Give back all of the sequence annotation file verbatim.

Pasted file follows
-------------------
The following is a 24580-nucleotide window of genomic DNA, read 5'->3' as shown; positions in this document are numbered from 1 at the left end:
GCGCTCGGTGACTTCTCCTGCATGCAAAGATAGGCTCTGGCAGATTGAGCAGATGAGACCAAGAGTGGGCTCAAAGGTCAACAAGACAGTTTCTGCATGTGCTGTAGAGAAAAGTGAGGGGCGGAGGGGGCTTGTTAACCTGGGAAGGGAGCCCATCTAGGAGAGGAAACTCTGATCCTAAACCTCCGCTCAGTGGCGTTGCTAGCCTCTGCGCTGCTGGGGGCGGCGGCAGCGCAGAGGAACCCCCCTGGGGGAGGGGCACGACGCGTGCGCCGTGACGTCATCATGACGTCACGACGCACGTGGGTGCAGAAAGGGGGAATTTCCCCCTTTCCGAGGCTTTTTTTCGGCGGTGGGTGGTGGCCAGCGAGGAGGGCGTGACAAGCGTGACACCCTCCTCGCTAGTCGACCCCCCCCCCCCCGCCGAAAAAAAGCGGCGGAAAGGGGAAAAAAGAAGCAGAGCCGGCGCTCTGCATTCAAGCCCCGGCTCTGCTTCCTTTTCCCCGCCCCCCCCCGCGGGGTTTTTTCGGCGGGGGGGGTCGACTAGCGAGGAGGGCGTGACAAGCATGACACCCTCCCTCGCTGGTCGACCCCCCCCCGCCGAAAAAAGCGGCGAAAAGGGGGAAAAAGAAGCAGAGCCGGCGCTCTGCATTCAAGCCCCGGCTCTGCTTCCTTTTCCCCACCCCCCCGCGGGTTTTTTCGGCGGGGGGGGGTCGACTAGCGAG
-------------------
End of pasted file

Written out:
The following is a 24580-nucleotide window of genomic DNA, read 5'->3' as shown; positions in this document are numbered from 1 at the left end:
GCGCTCGGTGACTTCTCCTGCATGCAAAGATAGGCTCTGGCAGATTGAGCAGATGAGACCAAGAGTGGGCTCAAAGGTCAACAAGACAGTTTCTGCATGTGCTGTAGAGAAAAGTGAGGGGCGGAGGGGGCTTGTTAACCTGGGAAGGGAGCCCATCTAGGAGAGGAAACTCTGATCCTAAACCTCCGCTCAGTGGCGTTGCTAGCCTCTGCGCTGCTGGGGGCGGCGGCAGCGCAGAGGAACCCCCCTGGGGGAGGGGCACGACGCGTGCGCCGTGACGTCATCATGACGTCACGACGCACGTGGGTGCAGAAAGGGGGAATTTCCCCCTTTCCGAGGCTTTTTTTCGGCGGTGGGTGGTGGCCAGCGAGGAGGGCGTGACAAGCGTGACACCCTCCTCGCTAGTCGACCCCCCCCCCCCCGCCGAAAAAAAGCGGCGGAAAGGGGAAAAAAGAAGCAGAGCCGGCGCTCTGCATTCAAGCCCCGGCTCTGCTTCCTTTTCCCCGCCCCCCCCCGCGGGGTTTTTTCGGCGGGGGGGGTCGACTAGCGAGGAGGGCGTGACAAGCATGACACCCTCCCTCGCTGGTCGACCCCCCCCCGCCGAAAAAAGCGGCGAAAAGGGGGAAAAAGAAGCAGAGCCGGCGCTCTGCATTCAAGCCCCGGCTCTGCTTCCTTTTCCCCACCCCCCCGCGGGTTTTTTCGGCGGGGGGGGGTCGACTAGCGAG